Job termination can be a stressful event for anyone. Unfortunately, almost every state in the United States allows employers to legally terminate employees at any time – so long as the reason is not discrimination, retaliation, or illegal in another way. Most people are unaware of their employment rights, and do not know what to do when their jobs have been wrongly terminated.
Employees whose employments have been recently terminated may find themselves asking what kind of rights they have after being laid off, and how can they exercise those rights?
Below, we take a look at the different kinds of employment rights workers have following a job termination and what kind of help you can seek if you believe you are dealing with a wrongful termination.
Disclaimer: The following is not legal advice. It is general information meant to inform. Please consult with a wrongful termination lawyer for legal guidance and assistance.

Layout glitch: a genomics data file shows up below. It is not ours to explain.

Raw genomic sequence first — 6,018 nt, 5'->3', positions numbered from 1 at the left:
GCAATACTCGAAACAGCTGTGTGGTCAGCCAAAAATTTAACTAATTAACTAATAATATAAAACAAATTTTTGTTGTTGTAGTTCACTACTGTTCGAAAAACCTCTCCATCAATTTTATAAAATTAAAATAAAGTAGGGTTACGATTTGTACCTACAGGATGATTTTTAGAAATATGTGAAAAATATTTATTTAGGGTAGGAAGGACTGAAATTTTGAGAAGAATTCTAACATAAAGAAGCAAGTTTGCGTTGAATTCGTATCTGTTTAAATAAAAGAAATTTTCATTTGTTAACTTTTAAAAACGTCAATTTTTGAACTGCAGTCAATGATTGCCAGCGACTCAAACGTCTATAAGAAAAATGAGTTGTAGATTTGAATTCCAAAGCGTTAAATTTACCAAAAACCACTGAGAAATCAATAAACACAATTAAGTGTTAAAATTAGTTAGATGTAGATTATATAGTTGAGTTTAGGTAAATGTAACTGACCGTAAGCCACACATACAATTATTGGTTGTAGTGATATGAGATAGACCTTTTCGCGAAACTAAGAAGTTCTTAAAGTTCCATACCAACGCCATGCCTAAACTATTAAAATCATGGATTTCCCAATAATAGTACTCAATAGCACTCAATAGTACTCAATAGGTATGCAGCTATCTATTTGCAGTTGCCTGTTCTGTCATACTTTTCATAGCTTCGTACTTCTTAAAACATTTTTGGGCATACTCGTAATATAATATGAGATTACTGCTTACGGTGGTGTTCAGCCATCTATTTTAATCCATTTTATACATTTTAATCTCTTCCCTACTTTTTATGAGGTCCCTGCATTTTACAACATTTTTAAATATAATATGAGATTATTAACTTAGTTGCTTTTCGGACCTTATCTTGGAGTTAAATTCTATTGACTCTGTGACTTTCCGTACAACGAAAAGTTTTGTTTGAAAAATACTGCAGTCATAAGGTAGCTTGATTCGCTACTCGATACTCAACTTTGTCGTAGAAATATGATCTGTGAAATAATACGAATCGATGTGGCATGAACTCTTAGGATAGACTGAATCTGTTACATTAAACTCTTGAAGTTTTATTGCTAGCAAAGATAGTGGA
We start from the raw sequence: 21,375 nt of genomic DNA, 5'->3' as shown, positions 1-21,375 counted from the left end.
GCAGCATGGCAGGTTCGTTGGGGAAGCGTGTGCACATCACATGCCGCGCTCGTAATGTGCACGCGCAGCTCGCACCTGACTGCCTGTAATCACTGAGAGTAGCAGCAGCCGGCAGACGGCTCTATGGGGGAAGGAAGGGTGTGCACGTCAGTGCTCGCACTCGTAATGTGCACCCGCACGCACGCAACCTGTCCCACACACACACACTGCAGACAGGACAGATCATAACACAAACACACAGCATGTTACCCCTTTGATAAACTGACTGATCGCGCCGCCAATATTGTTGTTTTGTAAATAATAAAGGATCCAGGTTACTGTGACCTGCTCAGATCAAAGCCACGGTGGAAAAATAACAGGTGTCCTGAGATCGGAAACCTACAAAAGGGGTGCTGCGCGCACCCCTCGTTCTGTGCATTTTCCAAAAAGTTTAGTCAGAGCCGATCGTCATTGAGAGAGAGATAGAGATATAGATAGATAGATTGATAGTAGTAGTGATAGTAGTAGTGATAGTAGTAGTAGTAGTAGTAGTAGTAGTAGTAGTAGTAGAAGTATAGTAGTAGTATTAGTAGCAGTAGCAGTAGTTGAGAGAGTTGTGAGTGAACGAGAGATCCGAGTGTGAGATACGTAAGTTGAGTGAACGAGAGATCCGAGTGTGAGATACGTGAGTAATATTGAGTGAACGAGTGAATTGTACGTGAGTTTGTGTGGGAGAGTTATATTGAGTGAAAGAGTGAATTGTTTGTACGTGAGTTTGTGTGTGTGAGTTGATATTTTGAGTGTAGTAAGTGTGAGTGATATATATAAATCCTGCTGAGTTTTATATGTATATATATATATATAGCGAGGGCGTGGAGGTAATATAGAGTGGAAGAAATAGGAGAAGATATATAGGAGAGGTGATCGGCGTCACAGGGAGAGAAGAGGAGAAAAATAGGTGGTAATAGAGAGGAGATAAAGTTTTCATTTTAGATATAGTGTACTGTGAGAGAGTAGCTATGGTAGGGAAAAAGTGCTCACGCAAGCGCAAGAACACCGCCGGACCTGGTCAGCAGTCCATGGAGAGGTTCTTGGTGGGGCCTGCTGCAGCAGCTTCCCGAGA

What Kind of Employment Rights Do You Have Following a Job Termination?
The first thing to know about employment rights is that your contract of employment regulates the relationship between employers and employees. An employment contract is a binding contract which also regulates job termination.
At-will employment means that the employee or employer is able to terminate an employment relationship at any time for any reason, barring it is not illegal or goes against a contract or agreement. Following a termination though, it is important to understand that you do still have certain employment rights.
In many cases, you may be entitled to things such as: